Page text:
The World Trade Organisation International Law - Free Essay Example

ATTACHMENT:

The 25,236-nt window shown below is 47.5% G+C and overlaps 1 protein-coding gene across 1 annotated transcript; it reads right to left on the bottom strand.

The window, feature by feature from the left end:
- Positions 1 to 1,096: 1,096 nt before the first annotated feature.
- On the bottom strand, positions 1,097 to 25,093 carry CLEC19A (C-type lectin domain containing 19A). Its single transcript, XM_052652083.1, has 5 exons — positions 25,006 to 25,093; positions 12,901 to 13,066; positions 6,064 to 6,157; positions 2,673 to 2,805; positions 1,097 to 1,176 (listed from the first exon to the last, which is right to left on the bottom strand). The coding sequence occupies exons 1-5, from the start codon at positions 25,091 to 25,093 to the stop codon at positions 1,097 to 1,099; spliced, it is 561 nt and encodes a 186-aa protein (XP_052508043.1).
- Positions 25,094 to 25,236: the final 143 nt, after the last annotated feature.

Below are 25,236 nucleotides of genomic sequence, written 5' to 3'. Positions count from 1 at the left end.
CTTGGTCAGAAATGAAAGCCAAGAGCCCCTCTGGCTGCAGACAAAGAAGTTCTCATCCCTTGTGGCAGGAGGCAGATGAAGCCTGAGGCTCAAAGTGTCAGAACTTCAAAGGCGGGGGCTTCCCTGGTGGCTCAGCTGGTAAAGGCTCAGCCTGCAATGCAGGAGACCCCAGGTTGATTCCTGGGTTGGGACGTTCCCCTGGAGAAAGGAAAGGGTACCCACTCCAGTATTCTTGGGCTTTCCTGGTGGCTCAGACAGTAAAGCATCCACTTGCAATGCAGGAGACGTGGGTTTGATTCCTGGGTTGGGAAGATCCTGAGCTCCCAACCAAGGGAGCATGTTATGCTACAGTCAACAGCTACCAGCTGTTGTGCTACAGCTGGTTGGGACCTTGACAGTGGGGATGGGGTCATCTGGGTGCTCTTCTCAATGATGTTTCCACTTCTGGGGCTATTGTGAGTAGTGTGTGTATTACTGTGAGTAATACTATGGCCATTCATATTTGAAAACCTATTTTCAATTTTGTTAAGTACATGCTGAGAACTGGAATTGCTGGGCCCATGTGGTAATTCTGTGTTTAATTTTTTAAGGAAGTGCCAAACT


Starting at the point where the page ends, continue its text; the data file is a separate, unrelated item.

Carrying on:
Sample details Pages: 5 Words: 1463 Downloads: 9 Date added: 2017/06/26 Category Law Essay Type Research paper Did you like this example? The WTO came into existence on 1 January 1995 after agreements negotiated during the Uruguay Rounds (1986 1994) of the General Agreement on Tariffs Trade (GATT), the predecessor of the WTO. The WTO is the international body which deals with the universal trading rules between countries. The organisations main function is that of ensuring, as far as possible, the smooth, predictable and free running of trade between nations. Don’t waste time! Our writers will create an original "The World Trade Organisation International Law" essay for you Create order The WTO handles a series of agreements on trade, agriculture, services, intellectual property rights and other issues. Structure The WTO has 153 members around the world while 30 countries are negotiating membership. Decisions in the WTO are typically taken by consensus among all members and they are ratified by members parliaments. The WTO also provides for a dispute settlement process which is focused on interpreting agreements and commitments and ensuring that countries trade policies conform to them. The Ministerial Conference of the World Trade Organisation is the top level decision making body which usually meets at least once every two years. Then comes the General Council which meets several times a year in the Geneva headquarters. At the next level, the Goods Council, Services Council and the Intellectual Property Council report to the General Council. Agreements Through various negotiations between its members over the years, the WTO has come up with many agr eements on all fronts of world trade. One of the major negotiations on trade came through the 1986-94 Uruguay Rounds whereby there was a restructuring of the General Agreement on Tariffs and Trade. The Uruguay Rounds led to agreements on the trade of goods and services, intellectual property, dispute settlement, and trade policy review. These agreements are guidelines for members to know their privileges and responsibilities in view of operating in an even-handed trading system. Imports and exports of each country are intended to be treated in a reasonable and consistent manner on the world market. In addition, the trading system is intended to be flexible with regards to the developing countries execution of their obligations. Agreement on Goods From 1947 to 1994, negotiations on lower custom duty rates and other trade barriers were made under the GATT. From 1995 onwards, the WTO dealt with more specific sectors of trade like agriculture and more specific problems such as dumping. Agreement on Services Under the new General Agreement on Trade in Services (GATS), members enjoy fair trade in services on banking and insurance, telecommunication, hotel and transport. Agreement on Intellectual Property The Intellectual Property Agreement governs how copyrights, trademarks, designs, patents and geographical names should be protected during trade between members. Agreement on Dispute Settlement Members can bring cases to the WTO in the event that any country breaches the rules of an agreement. The resolving of disputes under the Dispute Settlement Understanding is very important so as to implement the rules and to ensure the smooth flow of world trade. Independent experts make judgements based on the guidelines of the agreement and each countrys obligation. Agreement on Trade Policy Review The Trade Policy Review Mechanism aim is provide a better understanding about the policies that are being adopted. The mechanism also assesses the impact of adopting such policies. Agricultural Agreement The Agricultural Agreement of the WTO came into existence following the setting up of the WTO on 1 January 1995. This agreement was negotiated during the Uruguay Rounds of the GATT. The preamble to the Agreement recognizes that the agreed long-term objective of the reform process initiated by the Uruguay Round reform programme is to establish a fair and market-oriented agricultural trading system. (The WTO agreements series: Agriculture, 2003) The Agricultural Agreement is made up of three main components: Market Access Domestic Support Export Subsidies Market Access The main objectives of this market access area are to: Ensure that the access conditions prevailing in the agricultural trade are more apparent, reasonable and predictive. Enhance the relationship between national and international markets. Ensure that the agricultural market uses scarce resources most efficiently. Non-tariff barriers are replaced by tariffs providing mostly the same protection. Tariff barriers to trade are to be reduced by WTO member-states. The following conditions hold ads per the reduction of tariff barriers: An average reduction of 36% by developed countries with a minimum tariff line reduction of 15 % over six years. An average reduction of 24% by developing countries with a minimum tariff line reduction of 10% over ten years. Least developed countries are not required to reduce their tariff but they have to apply the tariffication process, that is, to convert their non-tariff barriers to tariffs or to bind their tariffs to a certain leve l that could not be exceeded in the future. Domestic support The Agreement on Agriculture has structured domestic support in favour of agricultural producers. The Agreement has controlled subsidies by using three categories of domestic support: a Green box, an Amber box and a Blue box. Green Box The Green box contains measures having no or limited disrupting effect on trade. Example of Green Box measures could be general government services in peat control or direct payments to producers decoupled from production. Amber Box The Amber box contains policies through which governments agreed to reduce domestic support but not to eliminate them. Amber box policies are viewed as having negative impact on trade. One example of such a measure could be when a government assures to buy at a guaranteed price from agricultural producers. Blue Box The Blue box contains measures whereby support can be increased without limit. However, the payment of these subsidies should be related to programs to limit production. Export Subsidies The third pillar of the Agreement on Agriculture is export subsidies. This measure required the developed countries to reduce the value of their export subsidies by 36% (taking the 1986-90 as base period). The policy also required the developed countries to reduce the quantity of subsidised export goods by 21% over six years. As regards to the developing countries, the agreement stipulates that their reduction would be two-thirds those of the developed countries over a period of ten years. There are no reductions being applied to the least-developed countries. Criticisms There have been lots of criticisms which have been raised as regards to the Agricultural Agreement. In general, the agreement has been criticised for having favoured the developed countries. The measures of the agreement have been a curse rather than a benefit to developing countries. Dumping Global agricultural businesses based in the United States and the European Union have caused great harm to the global agricultural trade by selling agricultural products below their cost of production. Farmers in developing countries could therefore not compete with those businesses in the US and the EU. The US agriculture is supported by massive and unsustainable expenditures. Through the domestic support programmes from the US government, US agricultural businesses are able to export their products at less than the cost of production. As a result, the farmers from developing countries cannot compete with these dumped products. Another factor that contributes to dumping is export subsidies. Despite reforms, the EU agriculture still relies on export subsidies on products like poultry and beef. The excess production of these products is dumped in world markets creating a surplus which brings down the world price. This causes a lot of damage to producers of the developing countries. Continued protectionism The main de veloped countries still maintain a high degree of protectionism to their local producers. For example, in the European Community, the tariffication process has led to high tariffs. Some industrialised countries have reduced export subsidies but have replaced them by decoupled direct payments: not a major change. The Agricultural Agreement has been unable to prevent countries like the United States from increasing domestic support. Indeed, in 1998 to 2001 the US has set up four successive packages of market loss aid payments. The use of measures such as decoupled direct payments is a flawed concept. In reality, it is not realistic to argue that payments to agricultural producers have no or minimal effect on production and trade. The Agricultural Agreement did not bring a major change in the trade policies of developing countries. Domestic support and export subsidies were already at a low level in these countries. Erosion of trade preferences The Agreement on Agriculture has undermined a lot of preferences for the developing countries. These countries rely on preferential market access agreements on agricultural trade in order to sustain their exports in the agricultural sector of the economy. The measures of the agreement have led to the erosion of these preferences. Thus, many developing countries have faced tremendous difficulties in agricultural trade and have experienced major economic dislocation. An example is Mauritius. Mauritius has lost its trade preferences which greatly helped the export of its sugar and had to go through major economic reform. Another example is Guyana which greatly relies on its export of rice.